She had a choice. And she pushed back against this idea to end her pregnancy, knowing there must be another way.
Eventually, through a lot of random circumstances, my biological parents met my adoptive parents, and they worked together, which resulted in me being born, and adopted by a couple who could not have a child.
Now, what most people on the pro-life side of this issue believe is that anyone who is not pro-life is some evil, baby-hating, pro-abortion person. And that’s just not true.
I’m not pro-abortion. I think it must be an incredibly horrific experience and difficult decision to make. But I also know that I’m limited in my understanding of choices because I’ve never been in a position to have to make that choice to end another life. I know that when I say that I believe in the Constitution and in the rights of individuals, it means that I would protect the right for people to make intensely personal choices, even if it means I may not agree with their choices. I know that I can’t fully understand what it is like to walk in the shoes of a person who has come to that decision to have an abortion. What I do know is that if I can’t understand someone else’s experience, then I certainly can’t judge them. I certainly have no right to do that or to tell them what they should do. Based on my limited experience in life, I have no right to take away someone else’s rights.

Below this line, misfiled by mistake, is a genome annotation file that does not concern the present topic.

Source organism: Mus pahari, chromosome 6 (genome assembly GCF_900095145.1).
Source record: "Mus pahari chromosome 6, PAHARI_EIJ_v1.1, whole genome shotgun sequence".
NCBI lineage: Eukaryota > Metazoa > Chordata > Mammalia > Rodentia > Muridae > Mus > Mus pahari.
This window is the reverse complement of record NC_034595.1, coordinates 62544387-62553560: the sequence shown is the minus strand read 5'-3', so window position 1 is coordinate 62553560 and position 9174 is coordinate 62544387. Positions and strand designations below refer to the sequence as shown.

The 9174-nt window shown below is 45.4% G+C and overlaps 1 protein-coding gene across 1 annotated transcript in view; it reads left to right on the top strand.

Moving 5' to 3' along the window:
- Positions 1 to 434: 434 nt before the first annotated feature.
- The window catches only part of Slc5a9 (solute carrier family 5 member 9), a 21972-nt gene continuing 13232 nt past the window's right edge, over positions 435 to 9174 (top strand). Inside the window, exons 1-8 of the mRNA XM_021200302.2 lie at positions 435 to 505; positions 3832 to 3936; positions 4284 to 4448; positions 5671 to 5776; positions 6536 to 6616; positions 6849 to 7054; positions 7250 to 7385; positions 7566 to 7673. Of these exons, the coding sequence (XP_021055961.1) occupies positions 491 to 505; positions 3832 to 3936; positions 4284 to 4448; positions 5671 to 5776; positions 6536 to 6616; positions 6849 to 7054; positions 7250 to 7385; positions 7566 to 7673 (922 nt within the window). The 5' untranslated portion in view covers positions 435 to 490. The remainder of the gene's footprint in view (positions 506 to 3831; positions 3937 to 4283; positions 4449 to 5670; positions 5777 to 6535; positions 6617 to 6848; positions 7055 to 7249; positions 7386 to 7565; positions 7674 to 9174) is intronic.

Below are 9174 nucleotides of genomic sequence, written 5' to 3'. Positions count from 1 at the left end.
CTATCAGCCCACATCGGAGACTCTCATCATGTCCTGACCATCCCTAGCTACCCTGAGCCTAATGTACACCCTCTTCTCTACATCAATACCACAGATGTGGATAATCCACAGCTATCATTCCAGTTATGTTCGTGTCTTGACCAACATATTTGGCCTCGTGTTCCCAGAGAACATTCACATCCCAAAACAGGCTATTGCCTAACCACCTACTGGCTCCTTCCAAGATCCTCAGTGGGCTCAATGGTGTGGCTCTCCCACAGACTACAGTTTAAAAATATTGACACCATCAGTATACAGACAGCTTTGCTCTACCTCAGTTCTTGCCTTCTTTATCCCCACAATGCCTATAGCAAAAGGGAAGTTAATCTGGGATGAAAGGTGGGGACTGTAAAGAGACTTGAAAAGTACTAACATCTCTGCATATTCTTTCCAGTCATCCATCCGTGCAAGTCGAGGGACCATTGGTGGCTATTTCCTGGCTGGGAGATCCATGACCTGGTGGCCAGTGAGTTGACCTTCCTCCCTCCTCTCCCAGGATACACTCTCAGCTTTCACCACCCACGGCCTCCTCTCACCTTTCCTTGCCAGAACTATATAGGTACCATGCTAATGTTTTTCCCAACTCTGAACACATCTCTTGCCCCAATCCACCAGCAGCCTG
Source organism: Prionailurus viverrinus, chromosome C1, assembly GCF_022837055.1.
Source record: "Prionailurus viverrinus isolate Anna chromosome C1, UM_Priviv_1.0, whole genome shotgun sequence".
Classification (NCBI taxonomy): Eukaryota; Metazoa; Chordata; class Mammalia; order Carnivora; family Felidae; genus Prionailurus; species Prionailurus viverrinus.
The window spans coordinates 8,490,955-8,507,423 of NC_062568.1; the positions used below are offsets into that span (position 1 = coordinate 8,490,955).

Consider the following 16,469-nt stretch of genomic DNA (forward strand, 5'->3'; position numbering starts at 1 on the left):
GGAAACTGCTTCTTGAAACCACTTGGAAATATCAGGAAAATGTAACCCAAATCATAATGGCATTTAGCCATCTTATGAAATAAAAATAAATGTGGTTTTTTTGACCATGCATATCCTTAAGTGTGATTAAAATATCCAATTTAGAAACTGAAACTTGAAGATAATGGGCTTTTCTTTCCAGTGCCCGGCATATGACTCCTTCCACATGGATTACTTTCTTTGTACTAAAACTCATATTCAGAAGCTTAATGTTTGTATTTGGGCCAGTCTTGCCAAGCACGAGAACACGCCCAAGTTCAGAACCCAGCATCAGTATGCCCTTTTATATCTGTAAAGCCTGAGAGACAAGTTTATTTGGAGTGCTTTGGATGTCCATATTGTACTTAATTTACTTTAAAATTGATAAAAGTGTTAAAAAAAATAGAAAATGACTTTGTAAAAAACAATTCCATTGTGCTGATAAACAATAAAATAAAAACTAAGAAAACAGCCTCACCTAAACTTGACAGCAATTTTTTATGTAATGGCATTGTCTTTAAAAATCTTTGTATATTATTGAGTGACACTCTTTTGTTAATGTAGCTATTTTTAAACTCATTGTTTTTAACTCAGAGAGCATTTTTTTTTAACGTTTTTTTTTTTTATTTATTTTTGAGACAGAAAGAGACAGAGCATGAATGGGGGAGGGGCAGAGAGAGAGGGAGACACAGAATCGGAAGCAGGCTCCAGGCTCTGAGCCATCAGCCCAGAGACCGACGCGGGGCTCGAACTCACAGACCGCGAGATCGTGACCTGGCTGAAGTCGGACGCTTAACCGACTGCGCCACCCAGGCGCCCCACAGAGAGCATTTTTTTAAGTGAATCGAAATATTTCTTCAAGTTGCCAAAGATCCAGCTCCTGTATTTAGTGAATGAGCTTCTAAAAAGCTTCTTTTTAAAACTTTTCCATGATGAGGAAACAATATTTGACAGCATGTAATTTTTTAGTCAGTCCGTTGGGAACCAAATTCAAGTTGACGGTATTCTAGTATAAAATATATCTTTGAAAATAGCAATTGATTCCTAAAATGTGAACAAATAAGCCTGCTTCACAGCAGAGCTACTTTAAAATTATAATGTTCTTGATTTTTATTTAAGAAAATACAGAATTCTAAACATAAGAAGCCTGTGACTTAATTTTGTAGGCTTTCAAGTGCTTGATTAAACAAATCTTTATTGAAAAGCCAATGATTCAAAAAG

And I believe that if we limit a woman’s right to choose what happens to her body, we would do irreversible damage to civilization. Let me make it clear: passing legislation that would make abortion illegal will not stop abortions from happening, just in the way that prohibition did not stop people from consuming alcohol, but instead, created a subversive and dangerous market for what they were seeking, resulting in corruption and death. Making abortion illegal will not solve the problem, it will only mask it from being seen in daylight.
By allowing a woman to have the right to choose, however, we can create regulations that may help us create opportunities that ultimately help women and children. We can make sure that if a woman has to make that difficult choice, then she will be taken care of by a qualified physician, and not by someone with more nefarious intentions or motivations. We can create education programs that help people understand the circumstances of their decisions and give them alternatives.